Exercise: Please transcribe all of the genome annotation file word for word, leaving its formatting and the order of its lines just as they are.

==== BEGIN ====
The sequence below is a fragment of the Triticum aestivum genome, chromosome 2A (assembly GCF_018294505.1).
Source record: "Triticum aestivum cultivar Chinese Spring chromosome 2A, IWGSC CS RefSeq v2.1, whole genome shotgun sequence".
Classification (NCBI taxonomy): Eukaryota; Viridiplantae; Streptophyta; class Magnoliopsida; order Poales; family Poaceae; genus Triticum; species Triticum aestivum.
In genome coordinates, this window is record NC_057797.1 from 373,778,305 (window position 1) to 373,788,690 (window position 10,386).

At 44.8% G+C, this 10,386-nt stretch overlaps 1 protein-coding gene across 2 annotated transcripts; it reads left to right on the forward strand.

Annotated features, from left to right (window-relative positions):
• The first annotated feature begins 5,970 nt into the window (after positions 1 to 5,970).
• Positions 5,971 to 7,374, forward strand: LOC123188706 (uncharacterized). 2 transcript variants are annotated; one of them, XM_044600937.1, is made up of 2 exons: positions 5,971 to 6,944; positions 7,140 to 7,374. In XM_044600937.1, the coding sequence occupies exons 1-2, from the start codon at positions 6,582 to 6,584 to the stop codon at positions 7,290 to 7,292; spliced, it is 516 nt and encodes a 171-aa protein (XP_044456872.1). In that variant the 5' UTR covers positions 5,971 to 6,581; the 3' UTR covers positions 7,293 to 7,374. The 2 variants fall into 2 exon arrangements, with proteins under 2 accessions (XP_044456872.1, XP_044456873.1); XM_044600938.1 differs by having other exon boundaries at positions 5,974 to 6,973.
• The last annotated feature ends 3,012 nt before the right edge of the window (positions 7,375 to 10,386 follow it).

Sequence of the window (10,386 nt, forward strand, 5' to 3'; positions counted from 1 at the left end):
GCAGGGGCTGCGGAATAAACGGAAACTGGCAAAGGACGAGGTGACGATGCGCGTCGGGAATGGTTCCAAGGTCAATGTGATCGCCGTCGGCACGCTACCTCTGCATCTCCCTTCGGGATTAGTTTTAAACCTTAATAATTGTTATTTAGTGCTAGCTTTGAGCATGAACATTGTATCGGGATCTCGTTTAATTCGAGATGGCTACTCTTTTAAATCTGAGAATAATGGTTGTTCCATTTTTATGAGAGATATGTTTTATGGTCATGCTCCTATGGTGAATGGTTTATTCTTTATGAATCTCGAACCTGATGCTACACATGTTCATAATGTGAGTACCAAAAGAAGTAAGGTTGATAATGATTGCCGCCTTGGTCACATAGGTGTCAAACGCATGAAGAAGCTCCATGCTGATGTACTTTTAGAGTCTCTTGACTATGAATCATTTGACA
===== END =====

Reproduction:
The sequence below is a fragment of the Triticum aestivum genome, chromosome 2A (assembly GCF_018294505.1).
Source record: "Triticum aestivum cultivar Chinese Spring chromosome 2A, IWGSC CS RefSeq v2.1, whole genome shotgun sequence".
Classification (NCBI taxonomy): Eukaryota; Viridiplantae; Streptophyta; class Magnoliopsida; order Poales; family Poaceae; genus Triticum; species Triticum aestivum.
In genome coordinates, this window is record NC_057797.1 from 373,778,305 (window position 1) to 373,788,690 (window position 10,386).

At 44.8% G+C, this 10,386-nt stretch overlaps 1 protein-coding gene across 2 annotated transcripts; it reads left to right on the forward strand.

Annotated features, from left to right (window-relative positions):
• The first annotated feature begins 5,970 nt into the window (after positions 1 to 5,970).
• Positions 5,971 to 7,374, forward strand: LOC123188706 (uncharacterized). 2 transcript variants are annotated; one of them, XM_044600937.1, is made up of 2 exons: positions 5,971 to 6,944; positions 7,140 to 7,374. In XM_044600937.1, the coding sequence occupies exons 1-2, from the start codon at positions 6,582 to 6,584 to the stop codon at positions 7,290 to 7,292; spliced, it is 516 nt and encodes a 171-aa protein (XP_044456872.1). In that variant the 5' UTR covers positions 5,971 to 6,581; the 3' UTR covers positions 7,293 to 7,374. The 2 variants fall into 2 exon arrangements, with proteins under 2 accessions (XP_044456872.1, XP_044456873.1); XM_044600938.1 differs by having other exon boundaries at positions 5,974 to 6,973.
• The last annotated feature ends 3,012 nt before the right edge of the window (positions 7,375 to 10,386 follow it).

Sequence of the window (10,386 nt, forward strand, 5' to 3'; positions counted from 1 at the left end):
GCAGGGGCTGCGGAATAAACGGAAACTGGCAAAGGACGAGGTGACGATGCGCGTCGGGAATGGTTCCAAGGTCAATGTGATCGCCGTCGGCACGCTACCTCTGCATCTCCCTTCGGGATTAGTTTTAAACCTTAATAATTGTTATTTAGTGCTAGCTTTGAGCATGAACATTGTATCGGGATCTCGTTTAATTCGAGATGGCTACTCTTTTAAATCTGAGAATAATGGTTGTTCCATTTTTATGAGAGATATGTTTTATGGTCATGCTCCTATGGTGAATGGTTTATTCTTTATGAATCTCGAACCTGATGCTACACATGTTCATAATGTGAGTACCAAAAGAAGTAAGGTTGATAATGATTGCCGCCTTGGTCACATAGGTGTCAAACGCATGAAGAAGCTCCATGCTGATGTACTTTTAGAGTCTCTTGACTATGAATCATTTGACA